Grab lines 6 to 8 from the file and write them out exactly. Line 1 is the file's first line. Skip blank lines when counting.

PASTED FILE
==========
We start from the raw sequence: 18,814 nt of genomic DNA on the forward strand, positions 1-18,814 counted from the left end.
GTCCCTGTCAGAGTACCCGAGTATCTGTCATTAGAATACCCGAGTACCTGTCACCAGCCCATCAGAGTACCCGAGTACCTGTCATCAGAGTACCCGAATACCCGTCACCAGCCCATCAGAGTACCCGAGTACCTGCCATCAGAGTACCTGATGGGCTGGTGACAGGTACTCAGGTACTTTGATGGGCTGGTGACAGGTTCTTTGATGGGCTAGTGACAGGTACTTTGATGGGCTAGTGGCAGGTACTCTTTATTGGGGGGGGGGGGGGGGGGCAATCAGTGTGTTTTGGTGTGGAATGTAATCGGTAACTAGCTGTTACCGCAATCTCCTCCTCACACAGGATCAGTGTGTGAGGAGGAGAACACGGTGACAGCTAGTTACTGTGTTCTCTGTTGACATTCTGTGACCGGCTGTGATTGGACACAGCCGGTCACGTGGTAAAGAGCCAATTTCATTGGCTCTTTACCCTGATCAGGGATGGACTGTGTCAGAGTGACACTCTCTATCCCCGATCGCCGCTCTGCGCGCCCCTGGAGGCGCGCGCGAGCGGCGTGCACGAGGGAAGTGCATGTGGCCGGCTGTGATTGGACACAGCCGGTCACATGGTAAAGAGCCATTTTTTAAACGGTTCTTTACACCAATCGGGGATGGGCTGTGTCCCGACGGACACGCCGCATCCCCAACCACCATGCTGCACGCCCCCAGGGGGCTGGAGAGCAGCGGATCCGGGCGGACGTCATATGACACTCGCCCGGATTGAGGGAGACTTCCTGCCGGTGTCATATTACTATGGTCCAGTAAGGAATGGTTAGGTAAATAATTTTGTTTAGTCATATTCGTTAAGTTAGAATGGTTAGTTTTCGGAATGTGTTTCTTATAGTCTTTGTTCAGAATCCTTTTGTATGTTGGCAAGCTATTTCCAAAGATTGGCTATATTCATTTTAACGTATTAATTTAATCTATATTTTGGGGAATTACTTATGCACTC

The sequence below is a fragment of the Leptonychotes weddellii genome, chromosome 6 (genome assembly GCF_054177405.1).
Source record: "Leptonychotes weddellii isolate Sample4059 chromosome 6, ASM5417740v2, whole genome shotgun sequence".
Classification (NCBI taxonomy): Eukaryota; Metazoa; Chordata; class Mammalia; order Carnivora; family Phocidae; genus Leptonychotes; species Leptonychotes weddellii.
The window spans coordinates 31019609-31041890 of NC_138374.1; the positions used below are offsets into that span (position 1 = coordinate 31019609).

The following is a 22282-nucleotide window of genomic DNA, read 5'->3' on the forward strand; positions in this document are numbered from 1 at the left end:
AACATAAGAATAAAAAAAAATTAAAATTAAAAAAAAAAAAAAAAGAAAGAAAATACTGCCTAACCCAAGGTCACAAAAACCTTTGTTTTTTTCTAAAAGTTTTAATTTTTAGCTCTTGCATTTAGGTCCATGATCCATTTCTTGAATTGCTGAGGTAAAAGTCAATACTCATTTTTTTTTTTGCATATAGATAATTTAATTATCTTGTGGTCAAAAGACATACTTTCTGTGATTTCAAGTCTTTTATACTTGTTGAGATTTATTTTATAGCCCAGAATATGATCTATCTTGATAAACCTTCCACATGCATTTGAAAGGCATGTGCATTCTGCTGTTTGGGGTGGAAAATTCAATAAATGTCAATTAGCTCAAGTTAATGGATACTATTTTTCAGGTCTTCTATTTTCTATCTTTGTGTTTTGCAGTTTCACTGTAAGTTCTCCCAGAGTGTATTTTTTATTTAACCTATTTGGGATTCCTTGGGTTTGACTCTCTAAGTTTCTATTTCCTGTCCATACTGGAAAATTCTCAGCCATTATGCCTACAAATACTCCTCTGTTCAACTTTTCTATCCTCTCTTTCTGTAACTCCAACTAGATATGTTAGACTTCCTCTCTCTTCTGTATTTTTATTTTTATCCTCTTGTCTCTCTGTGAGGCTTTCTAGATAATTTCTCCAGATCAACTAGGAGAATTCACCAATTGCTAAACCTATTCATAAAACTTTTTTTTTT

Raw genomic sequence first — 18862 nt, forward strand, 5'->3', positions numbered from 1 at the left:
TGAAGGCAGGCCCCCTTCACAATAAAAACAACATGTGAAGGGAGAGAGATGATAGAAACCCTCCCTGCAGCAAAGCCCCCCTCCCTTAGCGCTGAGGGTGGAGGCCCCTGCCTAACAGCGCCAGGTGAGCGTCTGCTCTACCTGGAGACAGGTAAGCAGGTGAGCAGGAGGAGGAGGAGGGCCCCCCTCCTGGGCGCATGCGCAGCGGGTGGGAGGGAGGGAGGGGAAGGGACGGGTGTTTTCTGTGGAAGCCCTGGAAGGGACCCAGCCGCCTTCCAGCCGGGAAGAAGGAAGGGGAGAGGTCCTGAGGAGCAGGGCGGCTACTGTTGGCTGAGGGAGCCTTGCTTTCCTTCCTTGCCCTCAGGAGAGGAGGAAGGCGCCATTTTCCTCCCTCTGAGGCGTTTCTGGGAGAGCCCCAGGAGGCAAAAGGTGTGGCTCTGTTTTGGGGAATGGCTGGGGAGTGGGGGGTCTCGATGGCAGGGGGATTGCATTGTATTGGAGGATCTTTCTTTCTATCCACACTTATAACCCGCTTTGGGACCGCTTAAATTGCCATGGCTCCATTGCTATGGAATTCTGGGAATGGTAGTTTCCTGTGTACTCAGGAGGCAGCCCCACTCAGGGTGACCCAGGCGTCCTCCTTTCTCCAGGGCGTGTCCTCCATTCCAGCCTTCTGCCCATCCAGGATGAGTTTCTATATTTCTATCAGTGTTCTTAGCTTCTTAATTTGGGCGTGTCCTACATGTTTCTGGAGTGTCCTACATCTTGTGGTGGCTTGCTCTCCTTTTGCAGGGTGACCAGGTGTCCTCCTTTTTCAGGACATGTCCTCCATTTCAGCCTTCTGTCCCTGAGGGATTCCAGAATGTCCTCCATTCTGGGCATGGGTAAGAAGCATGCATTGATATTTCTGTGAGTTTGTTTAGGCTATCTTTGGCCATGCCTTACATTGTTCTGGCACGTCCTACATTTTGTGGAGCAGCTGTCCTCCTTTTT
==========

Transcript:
The window spans coordinates 31019609-31041890 of NC_138374.1; the positions used below are offsets into that span (position 1 = coordinate 31019609).

The following is a 22282-nucleotide window of genomic DNA, read 5'->3' on the forward strand; positions in this document are numbered from 1 at the left end:
AACATAAGAATAAAAAAAAATTAAAATTAAAAAAAAAAAAAAAAGAAAGAAAATACTGCCTAACCCAAGGTCACAAAAACCTTTGTTTTTTTCTAAAAGTTTTAATTTTTAGCTCTTGCATTTAGGTCCATGATCCATTTCTTGAATTGCTGAGGTAAAAGTCAATACTCATTTTTTTTTTTGCATATAGATAATTTAATTATCTTGTGGTCAAAAGACATACTTTCTGTGATTTCAAGTCTTTTATACTTGTTGAGATTTATTTTATAGCCCAGAATATGATCTATCTTGATAAACCTTCCACATGCATTTGAAAGGCATGTGCATTCTGCTGTTTGGGGTGGAAAATTCAATAAATGTCAATTAGCTCAAGTTAATGGATACTATTTTTCAGGTCTTCTATTTTCTATCTTTGTGTTTTGCAGTTTCACTGTAAGTTCTCCCAGAGTGTATTTTTTATTTAACCTATTTGGGATTCCTTGGGTTTGACTCTCTAAGTTTCTATTTCCTGTCCATACTGGAAAATTCTCAGCCATTATGCCTACAAATACTCCTCTGTTCAACTTTTCTATCCTCTCTTTCTGTAACTCCAACTAGATATGTTAGACTTCCTCTCTCTTCTGTATTTTTATTTTTATCCTCTTGTCTCTCTGTGAGGCTTTCTAGATAATTTCTCCAGATCAACTAGGAGAATTCACCAATTGCTAAACCTATTCATAAAACTTTTTTTTTT